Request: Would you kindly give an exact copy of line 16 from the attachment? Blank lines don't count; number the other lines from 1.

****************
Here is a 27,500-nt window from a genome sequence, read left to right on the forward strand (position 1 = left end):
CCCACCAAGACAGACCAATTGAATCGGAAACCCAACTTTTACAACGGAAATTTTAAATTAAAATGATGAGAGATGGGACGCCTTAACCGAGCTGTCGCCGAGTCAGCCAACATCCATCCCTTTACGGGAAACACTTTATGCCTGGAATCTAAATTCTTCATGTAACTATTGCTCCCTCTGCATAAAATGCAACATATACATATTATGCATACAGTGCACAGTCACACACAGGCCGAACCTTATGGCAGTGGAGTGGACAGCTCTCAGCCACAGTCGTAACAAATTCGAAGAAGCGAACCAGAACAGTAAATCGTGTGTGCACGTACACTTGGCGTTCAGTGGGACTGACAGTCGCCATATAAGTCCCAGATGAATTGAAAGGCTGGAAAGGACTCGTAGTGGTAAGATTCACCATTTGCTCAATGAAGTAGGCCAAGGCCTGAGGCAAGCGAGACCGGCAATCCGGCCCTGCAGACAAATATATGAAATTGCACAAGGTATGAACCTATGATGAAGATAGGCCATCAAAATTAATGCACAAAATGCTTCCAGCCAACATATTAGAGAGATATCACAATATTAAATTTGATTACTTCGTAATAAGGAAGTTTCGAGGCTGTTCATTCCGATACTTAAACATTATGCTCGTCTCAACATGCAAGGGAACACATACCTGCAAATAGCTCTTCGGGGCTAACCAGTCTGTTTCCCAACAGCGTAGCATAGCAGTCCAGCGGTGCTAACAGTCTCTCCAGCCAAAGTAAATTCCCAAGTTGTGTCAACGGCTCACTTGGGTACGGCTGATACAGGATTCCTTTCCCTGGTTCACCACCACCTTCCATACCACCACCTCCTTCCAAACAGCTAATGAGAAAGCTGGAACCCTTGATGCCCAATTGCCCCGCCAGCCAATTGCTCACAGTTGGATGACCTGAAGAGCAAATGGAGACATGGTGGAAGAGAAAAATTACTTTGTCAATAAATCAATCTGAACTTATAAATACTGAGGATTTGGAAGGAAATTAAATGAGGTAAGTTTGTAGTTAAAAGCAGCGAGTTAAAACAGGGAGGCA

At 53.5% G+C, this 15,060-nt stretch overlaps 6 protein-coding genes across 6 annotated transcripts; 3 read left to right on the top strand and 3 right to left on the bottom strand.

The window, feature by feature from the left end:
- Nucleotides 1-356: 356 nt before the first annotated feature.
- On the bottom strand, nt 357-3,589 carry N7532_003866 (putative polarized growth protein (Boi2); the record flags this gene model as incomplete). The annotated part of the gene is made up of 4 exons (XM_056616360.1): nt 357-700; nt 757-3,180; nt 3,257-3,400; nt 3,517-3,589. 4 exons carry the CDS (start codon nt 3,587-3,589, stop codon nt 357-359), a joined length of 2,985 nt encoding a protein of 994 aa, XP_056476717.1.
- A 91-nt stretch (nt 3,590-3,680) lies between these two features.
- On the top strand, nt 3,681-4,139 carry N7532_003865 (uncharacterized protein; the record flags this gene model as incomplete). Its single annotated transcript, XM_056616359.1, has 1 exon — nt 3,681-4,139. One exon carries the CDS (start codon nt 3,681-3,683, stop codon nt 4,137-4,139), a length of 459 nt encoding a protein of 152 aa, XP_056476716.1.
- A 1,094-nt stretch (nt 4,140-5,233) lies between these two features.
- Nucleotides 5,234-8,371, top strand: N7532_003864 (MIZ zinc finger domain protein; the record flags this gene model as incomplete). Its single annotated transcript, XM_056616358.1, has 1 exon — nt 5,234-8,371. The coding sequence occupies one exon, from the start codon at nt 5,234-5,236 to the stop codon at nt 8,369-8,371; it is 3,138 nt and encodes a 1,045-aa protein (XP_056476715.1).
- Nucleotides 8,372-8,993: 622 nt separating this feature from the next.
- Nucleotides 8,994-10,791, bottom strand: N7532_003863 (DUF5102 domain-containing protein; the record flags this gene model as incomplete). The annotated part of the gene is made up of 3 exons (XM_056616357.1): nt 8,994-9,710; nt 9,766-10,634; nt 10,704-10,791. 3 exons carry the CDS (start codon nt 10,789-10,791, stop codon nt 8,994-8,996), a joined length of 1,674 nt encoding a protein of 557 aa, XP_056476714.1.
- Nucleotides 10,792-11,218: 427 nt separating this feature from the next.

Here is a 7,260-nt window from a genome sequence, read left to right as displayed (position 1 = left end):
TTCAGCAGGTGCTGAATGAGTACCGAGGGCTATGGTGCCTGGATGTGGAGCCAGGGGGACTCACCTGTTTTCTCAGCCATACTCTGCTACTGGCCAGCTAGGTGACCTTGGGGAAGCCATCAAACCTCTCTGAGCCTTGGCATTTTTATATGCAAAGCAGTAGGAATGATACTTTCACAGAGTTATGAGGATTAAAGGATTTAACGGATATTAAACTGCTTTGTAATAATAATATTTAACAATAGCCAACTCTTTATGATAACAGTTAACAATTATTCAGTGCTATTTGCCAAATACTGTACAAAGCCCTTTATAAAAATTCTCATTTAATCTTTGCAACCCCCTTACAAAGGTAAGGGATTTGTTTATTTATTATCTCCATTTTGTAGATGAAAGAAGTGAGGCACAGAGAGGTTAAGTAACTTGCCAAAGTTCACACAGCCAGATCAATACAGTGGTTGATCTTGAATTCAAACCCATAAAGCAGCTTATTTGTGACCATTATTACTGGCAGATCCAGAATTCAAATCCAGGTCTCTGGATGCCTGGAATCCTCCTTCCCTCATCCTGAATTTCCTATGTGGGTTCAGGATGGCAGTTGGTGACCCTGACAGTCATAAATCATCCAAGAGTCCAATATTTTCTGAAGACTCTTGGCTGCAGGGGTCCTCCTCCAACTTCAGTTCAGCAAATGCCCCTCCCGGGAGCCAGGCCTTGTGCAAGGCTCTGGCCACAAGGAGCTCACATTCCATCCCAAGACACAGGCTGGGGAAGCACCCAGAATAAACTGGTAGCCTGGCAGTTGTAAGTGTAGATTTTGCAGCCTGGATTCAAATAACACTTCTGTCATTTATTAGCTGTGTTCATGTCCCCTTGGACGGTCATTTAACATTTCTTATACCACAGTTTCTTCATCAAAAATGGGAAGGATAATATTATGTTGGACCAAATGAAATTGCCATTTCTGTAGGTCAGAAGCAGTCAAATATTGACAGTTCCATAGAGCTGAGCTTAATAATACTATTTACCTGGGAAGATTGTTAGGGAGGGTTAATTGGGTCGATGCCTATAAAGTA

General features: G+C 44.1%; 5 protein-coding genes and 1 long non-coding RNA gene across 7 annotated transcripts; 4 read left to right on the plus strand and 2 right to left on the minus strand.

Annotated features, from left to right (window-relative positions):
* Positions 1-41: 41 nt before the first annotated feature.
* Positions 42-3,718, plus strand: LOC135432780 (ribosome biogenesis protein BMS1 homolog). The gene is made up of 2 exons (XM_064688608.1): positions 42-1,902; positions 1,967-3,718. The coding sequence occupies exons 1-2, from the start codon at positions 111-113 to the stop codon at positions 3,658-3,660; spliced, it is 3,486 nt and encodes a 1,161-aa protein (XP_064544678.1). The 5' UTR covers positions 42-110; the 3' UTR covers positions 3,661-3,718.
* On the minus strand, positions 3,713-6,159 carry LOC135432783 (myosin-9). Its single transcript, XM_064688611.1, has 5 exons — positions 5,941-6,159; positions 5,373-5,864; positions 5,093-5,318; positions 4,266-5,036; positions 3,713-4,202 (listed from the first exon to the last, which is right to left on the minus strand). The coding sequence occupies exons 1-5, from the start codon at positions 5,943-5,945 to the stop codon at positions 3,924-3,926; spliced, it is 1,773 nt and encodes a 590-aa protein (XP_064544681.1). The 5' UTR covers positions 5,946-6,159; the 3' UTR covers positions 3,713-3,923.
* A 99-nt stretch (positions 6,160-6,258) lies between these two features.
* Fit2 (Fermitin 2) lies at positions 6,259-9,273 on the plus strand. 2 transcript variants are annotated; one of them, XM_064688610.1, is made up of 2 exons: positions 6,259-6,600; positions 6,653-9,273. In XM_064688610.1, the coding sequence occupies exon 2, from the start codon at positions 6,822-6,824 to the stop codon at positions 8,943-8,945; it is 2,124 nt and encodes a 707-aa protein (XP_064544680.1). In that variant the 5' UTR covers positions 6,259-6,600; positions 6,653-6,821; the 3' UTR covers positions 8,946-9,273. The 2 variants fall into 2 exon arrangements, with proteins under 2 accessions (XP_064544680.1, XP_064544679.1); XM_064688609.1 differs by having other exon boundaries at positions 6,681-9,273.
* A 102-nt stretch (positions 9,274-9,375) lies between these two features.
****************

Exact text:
General features: G+C 44.1%; 5 protein-coding genes and 1 long non-coding RNA gene across 7 annotated transcripts; 4 read left to right on the plus strand and 2 right to left on the minus strand.